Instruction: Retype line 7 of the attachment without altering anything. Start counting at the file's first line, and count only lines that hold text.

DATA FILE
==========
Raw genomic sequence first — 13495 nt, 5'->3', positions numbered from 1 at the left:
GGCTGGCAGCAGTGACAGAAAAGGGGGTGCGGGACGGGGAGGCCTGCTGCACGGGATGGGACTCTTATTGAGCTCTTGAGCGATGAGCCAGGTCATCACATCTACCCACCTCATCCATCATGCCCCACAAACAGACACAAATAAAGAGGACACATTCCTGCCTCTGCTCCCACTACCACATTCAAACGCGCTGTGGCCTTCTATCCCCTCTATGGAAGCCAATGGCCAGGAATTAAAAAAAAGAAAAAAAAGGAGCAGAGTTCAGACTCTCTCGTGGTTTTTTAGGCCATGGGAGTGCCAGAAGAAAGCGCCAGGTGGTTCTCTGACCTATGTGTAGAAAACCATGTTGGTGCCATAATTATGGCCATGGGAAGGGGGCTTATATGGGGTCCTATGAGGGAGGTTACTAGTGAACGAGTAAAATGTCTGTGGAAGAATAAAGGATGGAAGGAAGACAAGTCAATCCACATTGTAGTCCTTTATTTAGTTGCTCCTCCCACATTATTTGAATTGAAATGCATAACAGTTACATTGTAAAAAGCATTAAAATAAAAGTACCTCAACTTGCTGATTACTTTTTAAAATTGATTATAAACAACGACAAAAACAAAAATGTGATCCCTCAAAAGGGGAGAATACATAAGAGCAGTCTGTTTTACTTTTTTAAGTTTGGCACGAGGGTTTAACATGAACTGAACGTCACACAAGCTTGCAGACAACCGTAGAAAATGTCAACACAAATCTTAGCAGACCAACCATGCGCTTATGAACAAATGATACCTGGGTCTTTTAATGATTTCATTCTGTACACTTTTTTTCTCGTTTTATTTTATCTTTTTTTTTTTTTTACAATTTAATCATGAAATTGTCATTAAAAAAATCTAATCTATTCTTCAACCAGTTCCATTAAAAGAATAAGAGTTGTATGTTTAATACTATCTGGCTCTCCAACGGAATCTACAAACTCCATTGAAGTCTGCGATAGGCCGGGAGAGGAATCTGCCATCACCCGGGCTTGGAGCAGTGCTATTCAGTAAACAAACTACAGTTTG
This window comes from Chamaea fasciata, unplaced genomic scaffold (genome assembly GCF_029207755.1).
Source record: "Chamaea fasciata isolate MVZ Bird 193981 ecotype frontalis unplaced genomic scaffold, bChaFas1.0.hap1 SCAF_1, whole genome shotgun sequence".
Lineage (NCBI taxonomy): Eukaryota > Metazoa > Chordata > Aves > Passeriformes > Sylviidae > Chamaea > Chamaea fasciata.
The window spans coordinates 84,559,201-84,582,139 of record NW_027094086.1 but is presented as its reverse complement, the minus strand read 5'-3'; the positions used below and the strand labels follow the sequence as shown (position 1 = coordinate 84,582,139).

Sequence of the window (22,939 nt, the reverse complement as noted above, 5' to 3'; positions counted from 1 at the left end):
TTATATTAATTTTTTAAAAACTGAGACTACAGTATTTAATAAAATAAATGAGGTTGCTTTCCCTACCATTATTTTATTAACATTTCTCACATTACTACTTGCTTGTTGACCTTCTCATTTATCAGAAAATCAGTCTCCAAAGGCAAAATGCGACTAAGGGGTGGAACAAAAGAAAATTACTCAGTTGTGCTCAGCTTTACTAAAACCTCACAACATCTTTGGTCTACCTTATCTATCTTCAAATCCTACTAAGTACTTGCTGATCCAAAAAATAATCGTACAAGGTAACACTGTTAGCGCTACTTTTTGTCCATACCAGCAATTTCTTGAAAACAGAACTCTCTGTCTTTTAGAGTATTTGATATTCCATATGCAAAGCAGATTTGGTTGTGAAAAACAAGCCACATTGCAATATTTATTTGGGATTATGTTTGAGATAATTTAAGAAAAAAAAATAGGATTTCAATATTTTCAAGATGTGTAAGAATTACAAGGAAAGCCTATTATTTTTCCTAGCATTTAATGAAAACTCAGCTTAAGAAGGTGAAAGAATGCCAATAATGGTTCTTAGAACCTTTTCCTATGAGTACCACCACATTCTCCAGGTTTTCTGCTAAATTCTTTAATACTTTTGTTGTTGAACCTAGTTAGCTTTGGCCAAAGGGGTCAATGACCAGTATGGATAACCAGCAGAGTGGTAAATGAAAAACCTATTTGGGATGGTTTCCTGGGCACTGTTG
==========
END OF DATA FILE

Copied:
Sequence of the window (22,939 nt, the reverse complement as noted above, 5' to 3'; positions counted from 1 at the left end):